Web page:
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Pest Information

Striped skunk

Striped skunk

  • Latin Name: Mephitis mephitis
  • Common Name: Striped skunk
  • Other Names: Big skunk, Large skunk, Polecat

Pest Details

Striped skunk
Striped skunk
Striped skunk


This is a native skunk in North America and ranges from all of southern Canada through every U.S. mainland state and south into northern Mexico.


This is the only species of striped skunk in North America. It is nocturnal and feeds on a wide variety of materials including small mammals, carrion, some plant materials, but primarily insects. Damage to turf is common as the skunk digs for buried grubs and other insects in the thatch. It attacks bee hives and feeds on worker bees that come out to investigate. Around homes it feeds on pet foods that are left out at night as well as on fruits or vegetables in gardens. Like other skunk species it defends itself with a powerful spray of foul smelling oils ejected from glands around its anus. This spray is capable of causing severe nausea, temporary blindness, and even temporary unconsciousness in animals that are sprayed directly. The primary predator of the skunk is the Great horned owl, which appears not to detect this odor. The skunk is nocturnal and hides during the day in a den, which may be in a hole in the ground or within or under structures where it can gain access. The striped skunk is not a good climber but can dig very well to gain access to areas or to go under fences. A litter of 4 to 8 young will be born in late spring. Skunks are often a major carrier of rabies, with a high percentage of individuals in some areas infected with the disease.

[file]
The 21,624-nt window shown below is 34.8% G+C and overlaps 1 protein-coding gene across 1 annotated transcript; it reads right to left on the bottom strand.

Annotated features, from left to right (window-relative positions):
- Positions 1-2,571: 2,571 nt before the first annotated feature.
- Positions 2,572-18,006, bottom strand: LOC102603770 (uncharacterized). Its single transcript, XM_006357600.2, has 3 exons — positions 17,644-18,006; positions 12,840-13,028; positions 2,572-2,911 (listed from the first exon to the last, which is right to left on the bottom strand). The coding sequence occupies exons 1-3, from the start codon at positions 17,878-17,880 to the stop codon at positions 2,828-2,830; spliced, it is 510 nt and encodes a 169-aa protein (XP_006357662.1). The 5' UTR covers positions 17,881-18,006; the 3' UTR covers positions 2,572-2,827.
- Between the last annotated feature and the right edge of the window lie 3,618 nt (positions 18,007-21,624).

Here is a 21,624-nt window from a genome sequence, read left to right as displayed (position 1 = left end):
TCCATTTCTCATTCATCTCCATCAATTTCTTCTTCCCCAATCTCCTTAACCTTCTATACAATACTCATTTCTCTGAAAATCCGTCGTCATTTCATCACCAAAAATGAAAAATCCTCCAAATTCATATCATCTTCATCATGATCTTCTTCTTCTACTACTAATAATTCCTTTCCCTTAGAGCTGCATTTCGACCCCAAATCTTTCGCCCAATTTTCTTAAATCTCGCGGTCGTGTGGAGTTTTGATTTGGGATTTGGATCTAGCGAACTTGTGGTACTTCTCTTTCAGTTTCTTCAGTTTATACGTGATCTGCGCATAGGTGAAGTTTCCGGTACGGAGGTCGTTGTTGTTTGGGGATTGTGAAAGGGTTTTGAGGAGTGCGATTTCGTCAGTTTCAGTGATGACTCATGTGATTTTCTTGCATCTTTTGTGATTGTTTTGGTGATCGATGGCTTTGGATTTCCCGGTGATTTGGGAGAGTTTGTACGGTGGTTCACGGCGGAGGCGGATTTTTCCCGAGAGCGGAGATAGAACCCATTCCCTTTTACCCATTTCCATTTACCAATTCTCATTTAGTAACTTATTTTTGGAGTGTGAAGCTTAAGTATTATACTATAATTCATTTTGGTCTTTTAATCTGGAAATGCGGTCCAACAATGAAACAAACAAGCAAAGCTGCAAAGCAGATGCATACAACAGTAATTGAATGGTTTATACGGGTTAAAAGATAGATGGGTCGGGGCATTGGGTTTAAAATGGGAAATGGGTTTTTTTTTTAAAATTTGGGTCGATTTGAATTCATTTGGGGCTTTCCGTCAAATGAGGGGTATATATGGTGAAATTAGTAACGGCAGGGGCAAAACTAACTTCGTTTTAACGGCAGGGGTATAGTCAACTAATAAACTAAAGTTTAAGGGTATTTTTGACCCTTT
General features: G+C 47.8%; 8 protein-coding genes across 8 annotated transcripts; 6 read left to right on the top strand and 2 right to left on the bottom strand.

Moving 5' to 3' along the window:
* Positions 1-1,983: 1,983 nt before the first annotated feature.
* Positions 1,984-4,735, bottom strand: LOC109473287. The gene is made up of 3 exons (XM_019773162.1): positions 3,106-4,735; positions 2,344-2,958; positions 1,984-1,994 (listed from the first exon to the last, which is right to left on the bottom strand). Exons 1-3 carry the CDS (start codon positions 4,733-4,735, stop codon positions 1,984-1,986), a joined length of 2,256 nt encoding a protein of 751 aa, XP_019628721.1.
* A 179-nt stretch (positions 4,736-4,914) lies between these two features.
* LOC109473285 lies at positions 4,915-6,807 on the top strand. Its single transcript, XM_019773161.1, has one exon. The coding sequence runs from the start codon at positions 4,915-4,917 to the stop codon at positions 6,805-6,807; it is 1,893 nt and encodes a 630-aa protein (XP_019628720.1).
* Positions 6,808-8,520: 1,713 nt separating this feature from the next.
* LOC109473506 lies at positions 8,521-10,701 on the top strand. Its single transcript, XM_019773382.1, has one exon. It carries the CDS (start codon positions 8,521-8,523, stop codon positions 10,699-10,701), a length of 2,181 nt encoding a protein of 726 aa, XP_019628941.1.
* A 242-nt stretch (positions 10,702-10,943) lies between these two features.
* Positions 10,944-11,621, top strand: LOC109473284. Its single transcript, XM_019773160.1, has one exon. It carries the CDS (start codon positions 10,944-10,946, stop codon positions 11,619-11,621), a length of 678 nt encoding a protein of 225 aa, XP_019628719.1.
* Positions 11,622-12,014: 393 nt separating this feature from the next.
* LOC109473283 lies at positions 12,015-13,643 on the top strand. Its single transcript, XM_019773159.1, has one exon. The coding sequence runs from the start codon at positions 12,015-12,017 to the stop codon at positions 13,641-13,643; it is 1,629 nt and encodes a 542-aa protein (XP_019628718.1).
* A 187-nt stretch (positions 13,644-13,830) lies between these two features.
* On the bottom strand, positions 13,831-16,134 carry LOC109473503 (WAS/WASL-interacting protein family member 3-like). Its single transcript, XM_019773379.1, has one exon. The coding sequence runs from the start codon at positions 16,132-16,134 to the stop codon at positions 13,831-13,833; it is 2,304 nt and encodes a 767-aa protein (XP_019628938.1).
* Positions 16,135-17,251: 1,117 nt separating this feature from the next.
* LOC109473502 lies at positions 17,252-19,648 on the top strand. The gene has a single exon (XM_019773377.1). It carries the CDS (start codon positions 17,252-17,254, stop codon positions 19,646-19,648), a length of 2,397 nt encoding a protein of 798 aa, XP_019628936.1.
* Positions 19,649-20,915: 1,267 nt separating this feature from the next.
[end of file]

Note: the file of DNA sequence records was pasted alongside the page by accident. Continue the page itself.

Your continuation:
The average weight of adults is 6 to 8 pounds and body length is about 15 inches. The tail is very bushy and adds another 8 to 10 inches to the length. The body and tail are jet black but with bright white stripes running lengthwise on either side of the back, leaving a black stripe down the middle. These stripes converge to form a white patch on the back of the head and a white patch at the top base of the tail. Striped skunks in the eastern U.S. may lack the complete stripes along the back and have only a single stripe extending along the top of the head and ending on the neck.

Characteristicts Important to Control:

It is important to check with your state wildlife agency to determine the legal status of skunks and any constraints on their control. Many states classify them as non-game animals that may be controlled at any time in any legal manner. Shooting is a common practice. Trapping is highly successful but trapped animals generally cannot be relocated and released due to the possibility of moving rabid animals to new areas as well as the likelihood that they will cause problems in their new location. Working with a local animal control agency regarding the disposal of trapped skunks is advisable. Where the skunk is trapped within or under a structure they may be released on site outdoors and all entry points permanently closed. Exclusion is an important part of skunk management, along with repairing fences to prohibit access to yards and removal of pet foods at night.

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